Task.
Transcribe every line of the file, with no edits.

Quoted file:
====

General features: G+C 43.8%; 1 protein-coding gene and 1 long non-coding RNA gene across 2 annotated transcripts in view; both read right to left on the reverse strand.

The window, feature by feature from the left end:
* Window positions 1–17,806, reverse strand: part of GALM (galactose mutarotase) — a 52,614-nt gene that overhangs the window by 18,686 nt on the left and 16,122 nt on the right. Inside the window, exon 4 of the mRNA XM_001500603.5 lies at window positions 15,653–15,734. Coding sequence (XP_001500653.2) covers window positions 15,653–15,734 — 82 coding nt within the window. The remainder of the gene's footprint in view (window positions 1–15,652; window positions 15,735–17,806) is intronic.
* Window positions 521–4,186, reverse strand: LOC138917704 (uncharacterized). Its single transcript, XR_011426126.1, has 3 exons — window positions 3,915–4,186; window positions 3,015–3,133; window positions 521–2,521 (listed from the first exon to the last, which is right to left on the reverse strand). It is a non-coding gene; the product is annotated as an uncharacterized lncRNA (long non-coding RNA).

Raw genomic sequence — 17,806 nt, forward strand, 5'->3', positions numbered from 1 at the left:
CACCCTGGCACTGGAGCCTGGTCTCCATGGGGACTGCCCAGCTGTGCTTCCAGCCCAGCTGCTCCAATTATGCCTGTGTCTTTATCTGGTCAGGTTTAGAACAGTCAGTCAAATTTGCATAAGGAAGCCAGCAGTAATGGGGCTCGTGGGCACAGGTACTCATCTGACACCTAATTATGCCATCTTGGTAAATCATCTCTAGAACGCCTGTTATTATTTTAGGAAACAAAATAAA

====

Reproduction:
General features: G+C 43.8%; 1 protein-coding gene and 1 long non-coding RNA gene across 2 annotated transcripts in view; both read right to left on the reverse strand.

The window, feature by feature from the left end:
* Window positions 1–17,806, reverse strand: part of GALM (galactose mutarotase) — a 52,614-nt gene that overhangs the window by 18,686 nt on the left and 16,122 nt on the right. Inside the window, exon 4 of the mRNA XM_001500603.5 lies at window positions 15,653–15,734. Coding sequence (XP_001500653.2) covers window positions 15,653–15,734 — 82 coding nt within the window. The remainder of the gene's footprint in view (window positions 1–15,652; window positions 15,735–17,806) is intronic.
* Window positions 521–4,186, reverse strand: LOC138917704 (uncharacterized). Its single transcript, XR_011426126.1, has 3 exons — window positions 3,915–4,186; window positions 3,015–3,133; window positions 521–2,521 (listed from the first exon to the last, which is right to left on the reverse strand). It is a non-coding gene; the product is annotated as an uncharacterized lncRNA (long non-coding RNA).

Raw genomic sequence — 17,806 nt, forward strand, 5'->3', positions numbered from 1 at the left:
CACCCTGGCACTGGAGCCTGGTCTCCATGGGGACTGCCCAGCTGTGCTTCCAGCCCAGCTGCTCCAATTATGCCTGTGTCTTTATCTGGTCAGGTTTAGAACAGTCAGTCAAATTTGCATAAGGAAGCCAGCAGTAATGGGGCTCGTGGGCACAGGTACTCATCTGACACCTAATTATGCCATCTTGGTAAATCATCTCTAGAACGCCTGTTATTATTTTAGGAAACAAAATAAA